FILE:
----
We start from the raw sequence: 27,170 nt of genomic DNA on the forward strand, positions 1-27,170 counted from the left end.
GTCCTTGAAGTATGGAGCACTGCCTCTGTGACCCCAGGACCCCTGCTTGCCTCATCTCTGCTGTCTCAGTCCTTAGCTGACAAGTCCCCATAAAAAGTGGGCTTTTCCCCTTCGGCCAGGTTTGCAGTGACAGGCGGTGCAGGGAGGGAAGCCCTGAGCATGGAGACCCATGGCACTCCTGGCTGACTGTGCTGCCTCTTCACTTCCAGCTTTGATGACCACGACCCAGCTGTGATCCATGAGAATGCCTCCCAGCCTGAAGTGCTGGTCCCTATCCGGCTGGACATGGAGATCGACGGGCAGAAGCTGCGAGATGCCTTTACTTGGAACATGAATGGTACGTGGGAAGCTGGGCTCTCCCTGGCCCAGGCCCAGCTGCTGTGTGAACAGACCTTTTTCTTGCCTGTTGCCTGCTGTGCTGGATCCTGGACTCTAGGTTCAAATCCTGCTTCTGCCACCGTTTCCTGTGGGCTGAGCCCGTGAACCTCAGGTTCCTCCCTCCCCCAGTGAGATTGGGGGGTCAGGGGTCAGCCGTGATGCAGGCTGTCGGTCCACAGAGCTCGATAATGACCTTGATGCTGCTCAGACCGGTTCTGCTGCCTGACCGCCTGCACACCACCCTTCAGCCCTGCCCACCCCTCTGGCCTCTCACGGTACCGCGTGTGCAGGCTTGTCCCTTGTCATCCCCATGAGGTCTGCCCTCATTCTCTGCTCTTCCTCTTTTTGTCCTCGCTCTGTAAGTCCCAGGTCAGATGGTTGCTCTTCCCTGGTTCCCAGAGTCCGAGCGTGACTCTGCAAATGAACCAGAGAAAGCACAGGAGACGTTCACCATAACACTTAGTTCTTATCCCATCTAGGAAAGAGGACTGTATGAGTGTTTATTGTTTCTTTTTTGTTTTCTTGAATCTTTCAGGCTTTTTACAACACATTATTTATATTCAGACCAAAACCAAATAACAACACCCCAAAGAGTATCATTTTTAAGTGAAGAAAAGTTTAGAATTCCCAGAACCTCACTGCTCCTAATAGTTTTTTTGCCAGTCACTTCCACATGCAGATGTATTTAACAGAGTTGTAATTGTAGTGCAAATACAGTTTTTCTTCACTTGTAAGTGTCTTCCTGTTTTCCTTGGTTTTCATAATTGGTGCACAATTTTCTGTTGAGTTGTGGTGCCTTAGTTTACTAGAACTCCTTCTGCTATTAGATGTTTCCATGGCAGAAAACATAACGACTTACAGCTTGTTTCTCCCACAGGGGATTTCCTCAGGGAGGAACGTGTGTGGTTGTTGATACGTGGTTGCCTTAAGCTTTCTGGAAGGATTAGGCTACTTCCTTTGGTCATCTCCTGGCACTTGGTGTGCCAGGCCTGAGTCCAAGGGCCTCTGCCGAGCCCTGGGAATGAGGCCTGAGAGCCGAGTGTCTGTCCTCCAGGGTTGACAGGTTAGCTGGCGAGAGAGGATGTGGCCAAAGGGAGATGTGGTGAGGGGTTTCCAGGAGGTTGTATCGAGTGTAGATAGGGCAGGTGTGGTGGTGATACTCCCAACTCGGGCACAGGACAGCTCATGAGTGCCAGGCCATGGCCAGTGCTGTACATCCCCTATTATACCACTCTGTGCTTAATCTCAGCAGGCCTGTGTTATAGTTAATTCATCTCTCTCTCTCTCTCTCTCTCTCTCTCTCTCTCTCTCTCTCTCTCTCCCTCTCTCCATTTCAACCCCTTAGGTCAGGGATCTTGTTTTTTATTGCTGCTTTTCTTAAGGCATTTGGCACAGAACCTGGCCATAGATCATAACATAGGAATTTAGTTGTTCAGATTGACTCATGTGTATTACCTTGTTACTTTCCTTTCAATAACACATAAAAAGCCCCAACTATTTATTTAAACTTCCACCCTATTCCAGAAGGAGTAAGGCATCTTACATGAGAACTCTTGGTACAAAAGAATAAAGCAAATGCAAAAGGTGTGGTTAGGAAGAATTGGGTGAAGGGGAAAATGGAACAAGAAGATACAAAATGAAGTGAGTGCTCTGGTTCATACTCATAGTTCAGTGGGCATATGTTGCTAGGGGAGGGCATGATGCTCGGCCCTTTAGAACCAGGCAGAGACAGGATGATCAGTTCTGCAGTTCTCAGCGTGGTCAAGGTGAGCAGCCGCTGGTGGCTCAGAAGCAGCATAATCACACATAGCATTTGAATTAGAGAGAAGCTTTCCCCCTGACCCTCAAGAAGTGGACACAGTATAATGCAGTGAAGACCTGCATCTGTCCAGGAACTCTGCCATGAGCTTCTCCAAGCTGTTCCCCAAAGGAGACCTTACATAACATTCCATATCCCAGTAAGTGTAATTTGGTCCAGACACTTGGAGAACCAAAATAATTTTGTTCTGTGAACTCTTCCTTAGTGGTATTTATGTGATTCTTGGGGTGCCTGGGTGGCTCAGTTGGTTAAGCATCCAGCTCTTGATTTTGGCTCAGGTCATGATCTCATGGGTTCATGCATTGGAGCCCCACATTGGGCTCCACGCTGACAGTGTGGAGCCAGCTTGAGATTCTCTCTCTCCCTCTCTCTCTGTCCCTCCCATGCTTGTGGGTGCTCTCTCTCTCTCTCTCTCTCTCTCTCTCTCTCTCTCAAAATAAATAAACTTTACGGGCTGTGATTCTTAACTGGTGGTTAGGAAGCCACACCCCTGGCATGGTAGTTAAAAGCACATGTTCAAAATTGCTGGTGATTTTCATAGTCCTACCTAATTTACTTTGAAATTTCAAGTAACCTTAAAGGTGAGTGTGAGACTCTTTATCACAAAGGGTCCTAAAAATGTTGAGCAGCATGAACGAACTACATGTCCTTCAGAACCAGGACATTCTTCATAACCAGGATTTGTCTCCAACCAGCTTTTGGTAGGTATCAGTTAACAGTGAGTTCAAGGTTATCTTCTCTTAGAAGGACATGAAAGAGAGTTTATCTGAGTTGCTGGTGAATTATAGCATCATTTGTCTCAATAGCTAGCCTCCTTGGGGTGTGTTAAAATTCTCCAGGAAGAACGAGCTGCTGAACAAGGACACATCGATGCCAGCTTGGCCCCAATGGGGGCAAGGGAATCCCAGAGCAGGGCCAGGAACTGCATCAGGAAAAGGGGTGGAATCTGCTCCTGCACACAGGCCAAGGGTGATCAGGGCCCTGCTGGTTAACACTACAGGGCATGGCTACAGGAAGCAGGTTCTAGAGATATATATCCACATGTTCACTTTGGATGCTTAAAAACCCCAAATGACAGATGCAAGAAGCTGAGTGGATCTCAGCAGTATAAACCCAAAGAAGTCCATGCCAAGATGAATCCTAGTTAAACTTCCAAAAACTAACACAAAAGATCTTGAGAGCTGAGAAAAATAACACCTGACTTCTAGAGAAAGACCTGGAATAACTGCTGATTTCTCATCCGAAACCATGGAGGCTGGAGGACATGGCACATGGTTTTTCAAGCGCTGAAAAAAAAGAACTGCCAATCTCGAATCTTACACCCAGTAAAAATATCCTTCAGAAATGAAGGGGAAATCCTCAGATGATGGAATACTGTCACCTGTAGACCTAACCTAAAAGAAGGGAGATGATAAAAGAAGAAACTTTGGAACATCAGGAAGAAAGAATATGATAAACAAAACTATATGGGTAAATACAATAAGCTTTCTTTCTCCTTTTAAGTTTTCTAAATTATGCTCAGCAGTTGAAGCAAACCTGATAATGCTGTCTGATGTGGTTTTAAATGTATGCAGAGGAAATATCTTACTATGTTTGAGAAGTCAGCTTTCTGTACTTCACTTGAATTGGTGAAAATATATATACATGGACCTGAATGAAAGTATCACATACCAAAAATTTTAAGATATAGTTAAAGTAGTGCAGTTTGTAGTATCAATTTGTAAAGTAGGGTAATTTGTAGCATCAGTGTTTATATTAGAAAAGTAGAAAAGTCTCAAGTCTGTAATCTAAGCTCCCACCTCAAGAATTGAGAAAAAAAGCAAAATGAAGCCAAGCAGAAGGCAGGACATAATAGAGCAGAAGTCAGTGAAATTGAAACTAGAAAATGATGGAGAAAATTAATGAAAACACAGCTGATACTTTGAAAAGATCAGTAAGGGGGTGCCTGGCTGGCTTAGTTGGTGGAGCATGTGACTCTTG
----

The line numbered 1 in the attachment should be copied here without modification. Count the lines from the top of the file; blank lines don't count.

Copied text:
We start from the raw sequence: 27,170 nt of genomic DNA on the forward strand, positions 1-27,170 counted from the left end.